The most quoted line from “A Talk to Teachers” may be this one: “The paradox of education is precisely this—that as one begins to become conscious one begins to examine the society in which he is being educated.” A teacher, Baldwin believed, should push students to understand that the world was molded by people who came before, and that it can be remolded into something new.

  • Clint Smith is a writer, a Ph.D. candidate at Harvard University, and the author of “Counting Descent.”

When History’s Losers Write the Story

Photo

A statue of Jefferson Davis in Richmond, Va. CreditChip Somodevilla/Getty Images

I visited a summer camp in western Russia in July 2015. Its theme was “military patriotism,” and it involved dozens of teenagers lounging around in tents, wrestling, carving wood and making garlands. They were also taking history classes. Joseph Stalin, the Soviet leader who killed millions of Soviet citizens, was remembered fondly.

“Whatever your view of Stalin, you can’t deny that he was a strong leader,” a counselor told me later over steaming bowls of cabbage soup. “Stalin won the war. He made it possible for us to go to space. You can’t just throw out a person like that from history.”

Russia has not faced the darker parts of its past, something I spent a lot of time thinking about as a correspondent there. But my own country has memory problems, too. Take the Civil War. Historians tell us it was fought over slavery. But an entirely different version unspooled last month at an Applebee’s in Delaware.

“It’s too simplified to say the war was over slavery,” said Jeffrey Plummer, head of a local chapter of the Sons of the Confederate Veterans. “That’s what’s been taught in the schools, but there’s more to it.”

Selective memory, it seems, is a global phenomenon. Think of Turkey and its blank spot where the Armenian genocide should be. Or Japan with its squeamishness about its aggression and mass murder in China. It starts as a basic human impulse to take the sting out of defeat or to avoid admitting some atrocity. But it’s also a way to help cope with a difficult present. And like a growth on a tree ring, it can keep the past off-kilter until some future generation is brave enough to right it.

“In most countries you are more likely to get evasion and nationalistic versions of history than tough grappling with the darker parts of your past, and the U.S. is no exception,” said Gary Bass, a professor of politics and international affairs at Princeton.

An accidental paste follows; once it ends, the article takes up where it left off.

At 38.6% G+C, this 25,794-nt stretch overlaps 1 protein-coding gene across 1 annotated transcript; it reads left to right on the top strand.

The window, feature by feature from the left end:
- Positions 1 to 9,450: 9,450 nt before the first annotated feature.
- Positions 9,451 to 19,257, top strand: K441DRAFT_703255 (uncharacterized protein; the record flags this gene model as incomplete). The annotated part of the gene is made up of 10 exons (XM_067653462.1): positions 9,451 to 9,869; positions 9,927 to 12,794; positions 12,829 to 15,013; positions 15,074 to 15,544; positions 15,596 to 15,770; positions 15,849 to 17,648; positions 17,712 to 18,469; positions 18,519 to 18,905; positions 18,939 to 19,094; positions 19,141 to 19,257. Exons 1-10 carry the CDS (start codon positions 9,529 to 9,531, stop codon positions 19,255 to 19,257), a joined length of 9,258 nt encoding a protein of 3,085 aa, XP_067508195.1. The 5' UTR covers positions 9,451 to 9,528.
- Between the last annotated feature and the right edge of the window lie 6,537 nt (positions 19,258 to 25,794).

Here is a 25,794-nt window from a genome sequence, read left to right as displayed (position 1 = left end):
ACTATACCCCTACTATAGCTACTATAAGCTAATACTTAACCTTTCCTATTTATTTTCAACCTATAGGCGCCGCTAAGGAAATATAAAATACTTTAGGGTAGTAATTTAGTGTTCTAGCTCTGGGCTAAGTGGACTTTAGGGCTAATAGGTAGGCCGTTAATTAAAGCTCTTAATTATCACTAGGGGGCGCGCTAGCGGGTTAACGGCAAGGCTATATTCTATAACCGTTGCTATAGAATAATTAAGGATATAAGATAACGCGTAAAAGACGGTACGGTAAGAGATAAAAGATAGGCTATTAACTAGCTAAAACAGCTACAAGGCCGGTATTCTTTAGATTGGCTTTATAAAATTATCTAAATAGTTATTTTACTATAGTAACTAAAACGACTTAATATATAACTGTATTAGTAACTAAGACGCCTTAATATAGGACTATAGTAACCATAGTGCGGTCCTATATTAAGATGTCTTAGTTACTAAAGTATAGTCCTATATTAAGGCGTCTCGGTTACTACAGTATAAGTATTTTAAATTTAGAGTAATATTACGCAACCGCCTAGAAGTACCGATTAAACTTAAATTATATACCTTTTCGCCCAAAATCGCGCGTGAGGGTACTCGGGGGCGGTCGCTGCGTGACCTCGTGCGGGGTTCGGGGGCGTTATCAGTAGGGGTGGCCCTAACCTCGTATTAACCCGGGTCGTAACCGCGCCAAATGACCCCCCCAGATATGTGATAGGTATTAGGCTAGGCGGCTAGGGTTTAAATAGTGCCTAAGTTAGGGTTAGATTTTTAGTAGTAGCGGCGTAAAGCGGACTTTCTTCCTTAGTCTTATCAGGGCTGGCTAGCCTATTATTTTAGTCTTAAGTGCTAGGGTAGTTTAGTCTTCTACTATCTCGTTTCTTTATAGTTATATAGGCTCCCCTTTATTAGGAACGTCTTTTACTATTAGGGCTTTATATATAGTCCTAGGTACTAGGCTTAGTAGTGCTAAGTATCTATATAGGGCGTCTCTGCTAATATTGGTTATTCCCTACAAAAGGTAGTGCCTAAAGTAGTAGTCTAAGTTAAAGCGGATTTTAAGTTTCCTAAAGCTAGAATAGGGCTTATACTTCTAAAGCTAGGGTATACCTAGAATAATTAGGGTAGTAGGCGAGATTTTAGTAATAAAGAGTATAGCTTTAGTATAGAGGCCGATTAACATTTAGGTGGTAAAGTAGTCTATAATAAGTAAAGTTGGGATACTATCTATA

In the United States, the Civil War remains “the most divisive and unresolved experience Americans have ever had,” according to David Blight, a historian at Yale. “The Civil War is like a sleeping dragon. If you poke it hard enough, it will raise its head and breathe fire.”

That is, in part, because the loser was allowed its own interpretation. The South, facing catastrophic loss of life and mass destruction on a European scale, wrote its own history of the war. It cast itself as an underdog overwhelmed by the North’s superior numbers, but whose cause — a noble fight for states’ rights — was just. The North looked the other way. Northern elites were more interested in re-establishing economic ties than in keeping their commitments to blacks’ constitutional rights. The political will to complete Reconstruction died.

“The whole notion of honoring the Confederacy and the sacrifice that your family made became part of what we taught in the schools,” said Charles Dew, a Williams College historian whose book “Apostles of Disunion” describes the white supremacist arguments that underpinned the South’s case for leaving the Union.

To correct the record, Mr. Dew gave talks about his book in the early 2000s, as part of the National Park Service’s efforts to clarify the causes of the war. Some audiences pushed back, saying, “My family did not own slaves, so how could they have been fighting for slavery?”

“I’m not trying to denigrate your ancestors,” Mr. Dew said he told those people. “I’m trying to explain why the war came and ask everyone to consider the issue with an open mind.”